WE’RE all busy these days. Everyone is on the go, between getting to work, organising kids for school, collecting them again in the evening, having dinner and doing homework.
It’s especially tough for those with a long commute and, for them, there isn’t much time left in the day for anything else.
There are many who leave home early in the morning and don’t return until late in the evening. They’re so busy with their own lives that they have little interaction with their families, let alone their neighbours, and sometimes they don’t even know who their neighbours are.
That has consequences for us all, and one of the casualties of this modern-day living and lack of community engagement is that we can become isolated.
Self-preservation becomes the norm and looking out for each other is no longer a priority.
In many cases, we have more of a relationship with our phones and laptops than we do with our neighbours. We keep to ourselves and mind our own business.
The Mayor of Galway told a story about how he came across a woman who was having difficulty with a man on the street, late at night in the city centre. He approached the guy and told him to leave the girl alone and he received a smack in the face for his trouble.
That didn’t bother him too much but what really annoyed him was the fact that there was a crowd gathering and they were more interested in filming the scene with their phones than they were in helping or contacting the gardaí. That’s not something for society to be proud of, but it’s the way we’ve gone.
I came across an older gentleman recently and he was telling me about how he hates the thought of the clock going back because that signals the start of the long winter evenings. I thought he was going to tell me that he hates the wind, the cold and lighting fires and so on, but that wasn’t the case.
It had nothing to do with the weather. He has a fear of crime and he gets very nervous in the house because he is afraid of being broken into during the night and being assaulted.
These are ordinary, decent people who have worked hard all their lives and just want to enjoy the remainder of it in peace, but both he and his elderly wife are worried about their security and feel very vulnerable. They hear stories on the news about elderly people being victims of crime and they’re conscious that it could happen to them.
It’s hard to blame them for feeling insecure and it’s very understandable that they feel vulnerable to attack. The closure of many rural garda stations, the shortage of manpower in An Garda Siochana, and the lack of visibility of its members on patrol are contributing factors.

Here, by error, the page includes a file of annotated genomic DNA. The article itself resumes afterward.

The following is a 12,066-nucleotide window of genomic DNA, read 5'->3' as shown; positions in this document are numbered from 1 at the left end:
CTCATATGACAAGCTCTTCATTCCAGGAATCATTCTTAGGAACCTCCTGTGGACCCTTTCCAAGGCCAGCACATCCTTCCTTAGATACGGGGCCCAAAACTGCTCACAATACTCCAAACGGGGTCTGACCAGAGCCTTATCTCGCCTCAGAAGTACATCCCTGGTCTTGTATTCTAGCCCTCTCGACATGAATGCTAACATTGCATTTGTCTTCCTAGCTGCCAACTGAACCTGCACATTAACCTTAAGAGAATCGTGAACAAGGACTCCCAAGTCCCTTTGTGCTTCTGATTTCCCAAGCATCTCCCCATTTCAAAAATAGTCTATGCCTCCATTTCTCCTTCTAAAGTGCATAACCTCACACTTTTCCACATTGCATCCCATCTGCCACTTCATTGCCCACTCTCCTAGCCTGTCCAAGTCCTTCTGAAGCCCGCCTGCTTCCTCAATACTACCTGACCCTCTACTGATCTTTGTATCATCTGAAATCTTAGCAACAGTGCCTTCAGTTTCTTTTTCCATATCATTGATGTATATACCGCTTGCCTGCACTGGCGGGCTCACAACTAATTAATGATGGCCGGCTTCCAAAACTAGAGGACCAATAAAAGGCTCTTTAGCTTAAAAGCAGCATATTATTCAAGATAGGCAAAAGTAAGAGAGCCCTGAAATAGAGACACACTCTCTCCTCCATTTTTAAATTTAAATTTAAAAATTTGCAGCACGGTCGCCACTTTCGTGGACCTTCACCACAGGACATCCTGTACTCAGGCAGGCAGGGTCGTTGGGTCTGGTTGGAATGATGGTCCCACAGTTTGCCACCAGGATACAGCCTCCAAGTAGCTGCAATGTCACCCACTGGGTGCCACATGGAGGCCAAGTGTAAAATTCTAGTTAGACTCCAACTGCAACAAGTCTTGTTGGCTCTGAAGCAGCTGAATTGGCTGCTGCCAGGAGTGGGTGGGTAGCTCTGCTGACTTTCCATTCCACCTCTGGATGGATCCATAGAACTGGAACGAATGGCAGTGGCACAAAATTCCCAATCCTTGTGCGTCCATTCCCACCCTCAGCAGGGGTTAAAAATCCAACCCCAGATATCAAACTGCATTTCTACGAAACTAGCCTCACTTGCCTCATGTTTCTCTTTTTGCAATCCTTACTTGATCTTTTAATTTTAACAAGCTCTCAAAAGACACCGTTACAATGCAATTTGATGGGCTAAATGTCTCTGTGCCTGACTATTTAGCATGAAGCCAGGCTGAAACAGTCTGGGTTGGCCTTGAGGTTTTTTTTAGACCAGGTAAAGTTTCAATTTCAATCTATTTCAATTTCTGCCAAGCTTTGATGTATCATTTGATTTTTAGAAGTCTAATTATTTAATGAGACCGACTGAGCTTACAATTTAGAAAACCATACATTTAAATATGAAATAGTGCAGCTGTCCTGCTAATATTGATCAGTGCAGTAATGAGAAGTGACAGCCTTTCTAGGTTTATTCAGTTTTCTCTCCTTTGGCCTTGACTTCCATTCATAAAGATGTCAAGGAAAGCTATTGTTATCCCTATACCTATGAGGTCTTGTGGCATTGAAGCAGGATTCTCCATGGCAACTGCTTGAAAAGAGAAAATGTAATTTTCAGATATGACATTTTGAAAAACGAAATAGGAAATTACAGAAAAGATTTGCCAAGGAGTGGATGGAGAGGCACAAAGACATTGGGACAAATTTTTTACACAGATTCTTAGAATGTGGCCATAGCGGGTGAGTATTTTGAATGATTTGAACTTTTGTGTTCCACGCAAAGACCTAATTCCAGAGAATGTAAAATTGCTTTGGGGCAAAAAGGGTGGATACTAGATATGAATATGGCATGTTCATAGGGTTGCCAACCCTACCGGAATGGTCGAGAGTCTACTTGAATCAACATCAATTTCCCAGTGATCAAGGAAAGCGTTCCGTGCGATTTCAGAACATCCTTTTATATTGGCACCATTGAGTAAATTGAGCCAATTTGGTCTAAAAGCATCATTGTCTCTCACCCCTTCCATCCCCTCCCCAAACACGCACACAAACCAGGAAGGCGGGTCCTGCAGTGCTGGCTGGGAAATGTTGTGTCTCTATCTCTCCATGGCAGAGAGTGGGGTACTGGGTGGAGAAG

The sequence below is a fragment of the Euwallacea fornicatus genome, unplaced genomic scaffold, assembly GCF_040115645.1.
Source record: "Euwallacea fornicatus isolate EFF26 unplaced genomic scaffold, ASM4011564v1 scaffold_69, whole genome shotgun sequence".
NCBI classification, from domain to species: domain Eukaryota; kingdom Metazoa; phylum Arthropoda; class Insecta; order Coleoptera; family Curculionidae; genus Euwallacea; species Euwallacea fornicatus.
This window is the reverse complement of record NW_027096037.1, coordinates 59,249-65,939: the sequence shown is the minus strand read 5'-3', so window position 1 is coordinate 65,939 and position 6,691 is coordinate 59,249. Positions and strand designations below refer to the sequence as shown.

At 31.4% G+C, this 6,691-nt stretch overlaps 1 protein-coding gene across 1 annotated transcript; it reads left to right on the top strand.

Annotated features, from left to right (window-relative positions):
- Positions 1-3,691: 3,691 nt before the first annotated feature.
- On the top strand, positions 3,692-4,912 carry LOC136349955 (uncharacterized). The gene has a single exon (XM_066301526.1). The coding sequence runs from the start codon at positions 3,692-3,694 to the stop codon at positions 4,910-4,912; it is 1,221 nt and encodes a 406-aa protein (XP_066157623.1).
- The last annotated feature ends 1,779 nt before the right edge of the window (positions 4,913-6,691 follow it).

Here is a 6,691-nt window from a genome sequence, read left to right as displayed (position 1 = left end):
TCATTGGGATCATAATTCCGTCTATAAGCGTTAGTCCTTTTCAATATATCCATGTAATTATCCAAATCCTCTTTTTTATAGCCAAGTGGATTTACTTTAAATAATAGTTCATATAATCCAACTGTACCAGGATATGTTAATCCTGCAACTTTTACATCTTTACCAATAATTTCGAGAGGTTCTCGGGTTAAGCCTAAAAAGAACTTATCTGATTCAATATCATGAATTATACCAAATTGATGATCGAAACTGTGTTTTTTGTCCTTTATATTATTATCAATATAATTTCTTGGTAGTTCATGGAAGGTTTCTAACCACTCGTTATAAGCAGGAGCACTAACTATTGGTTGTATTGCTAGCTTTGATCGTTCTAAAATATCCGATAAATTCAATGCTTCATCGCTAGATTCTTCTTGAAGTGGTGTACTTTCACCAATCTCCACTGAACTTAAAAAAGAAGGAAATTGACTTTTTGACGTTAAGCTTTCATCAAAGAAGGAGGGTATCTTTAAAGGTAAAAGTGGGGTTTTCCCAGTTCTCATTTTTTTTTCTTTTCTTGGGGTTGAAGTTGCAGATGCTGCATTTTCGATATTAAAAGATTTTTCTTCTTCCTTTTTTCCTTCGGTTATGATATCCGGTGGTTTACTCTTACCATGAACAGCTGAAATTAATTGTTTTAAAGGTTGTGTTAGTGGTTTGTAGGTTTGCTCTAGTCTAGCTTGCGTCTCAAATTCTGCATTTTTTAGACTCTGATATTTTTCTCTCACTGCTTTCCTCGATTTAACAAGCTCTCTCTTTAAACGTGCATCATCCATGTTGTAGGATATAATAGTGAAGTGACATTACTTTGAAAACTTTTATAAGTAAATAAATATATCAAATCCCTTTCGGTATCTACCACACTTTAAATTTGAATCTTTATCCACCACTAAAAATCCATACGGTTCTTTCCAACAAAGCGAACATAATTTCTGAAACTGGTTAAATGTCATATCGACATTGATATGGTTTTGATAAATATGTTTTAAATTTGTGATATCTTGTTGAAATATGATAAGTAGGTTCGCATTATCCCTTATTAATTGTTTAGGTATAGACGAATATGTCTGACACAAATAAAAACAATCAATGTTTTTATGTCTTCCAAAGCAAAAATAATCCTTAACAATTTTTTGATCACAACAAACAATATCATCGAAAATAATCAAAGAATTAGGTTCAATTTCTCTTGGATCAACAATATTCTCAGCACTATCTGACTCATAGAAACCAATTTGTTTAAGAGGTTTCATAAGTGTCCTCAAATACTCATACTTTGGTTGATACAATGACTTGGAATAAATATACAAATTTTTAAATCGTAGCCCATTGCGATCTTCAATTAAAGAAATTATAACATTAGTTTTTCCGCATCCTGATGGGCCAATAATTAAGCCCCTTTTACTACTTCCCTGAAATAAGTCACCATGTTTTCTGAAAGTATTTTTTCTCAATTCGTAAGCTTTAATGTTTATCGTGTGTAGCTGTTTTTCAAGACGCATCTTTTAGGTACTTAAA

Reports of murders and aggravated burglaries in the media also help to fuel the fear, and while these types of crime are not hugely prevalent, they are usually widely reported when they do occur.
Older people read about serial criminals escaping justice, even though they may have dozens of previous convictions recorded against them, and that adds to the fear.
News of a burglary in rural Ireland travels quickly and can strike fear throughout the locality. That has an effect on the wider community, so it’s not only the victim that is suffering. Their sense of security is threatened and that can impact on the way they live the rest of their lives, often becoming afraid to leave the house.
Macra na Feirme is an organisation that is well aware of the fear being experienced by communities in rural Ireland, and they encourage neighbours to get to know each other and establish a support network.
According to their research, keeping in contact with elderly neighbours is very important to their members and knowing their neighbour on a personal level is also important to many.
Any initiative that encourages neighbours to get to know each other better makes total sense. It doesn’t matter whether you live in a rural or urban environment, the best form of security you can have is a good neighbour.
But, for those who feel like prisoners in their own homes during the hours of darkness, it’s important to keep things in perspective. The chances of being attacked in their own home are slim. It happens, of course, but not as often as you might think.
Most burglaries are committed by opportunists on the look-out for an easy target. They search for the open window, an unlocked door or an insecure garden shed. They prefer the soft options and when an opportunity presents itself, they take it.
When I was growing up, the key was always left in the front door and that door was often left open. People came and went all the time because that was the age we lived in.
But times have changed, and we can’t do that anymore. Neither can we leave the key under the mat or under the flowerpot.
It might come as a surprise to some of you, but these are not great hiding places. The thickest criminal will think of looking there so you’d better find a better hiding spot.
There are simple steps we can all take to reduce the risk of becoming victims of crime, but it’s worth repeating that the best form of security is a good neighbour. Taking notice of callers and being seen to be a little inquisitive is a great deterrent to a would-be criminal.
But for that to happen, we must put the phones aside and spend some time finding out who our neighbours are, and get back to looking out for each other again.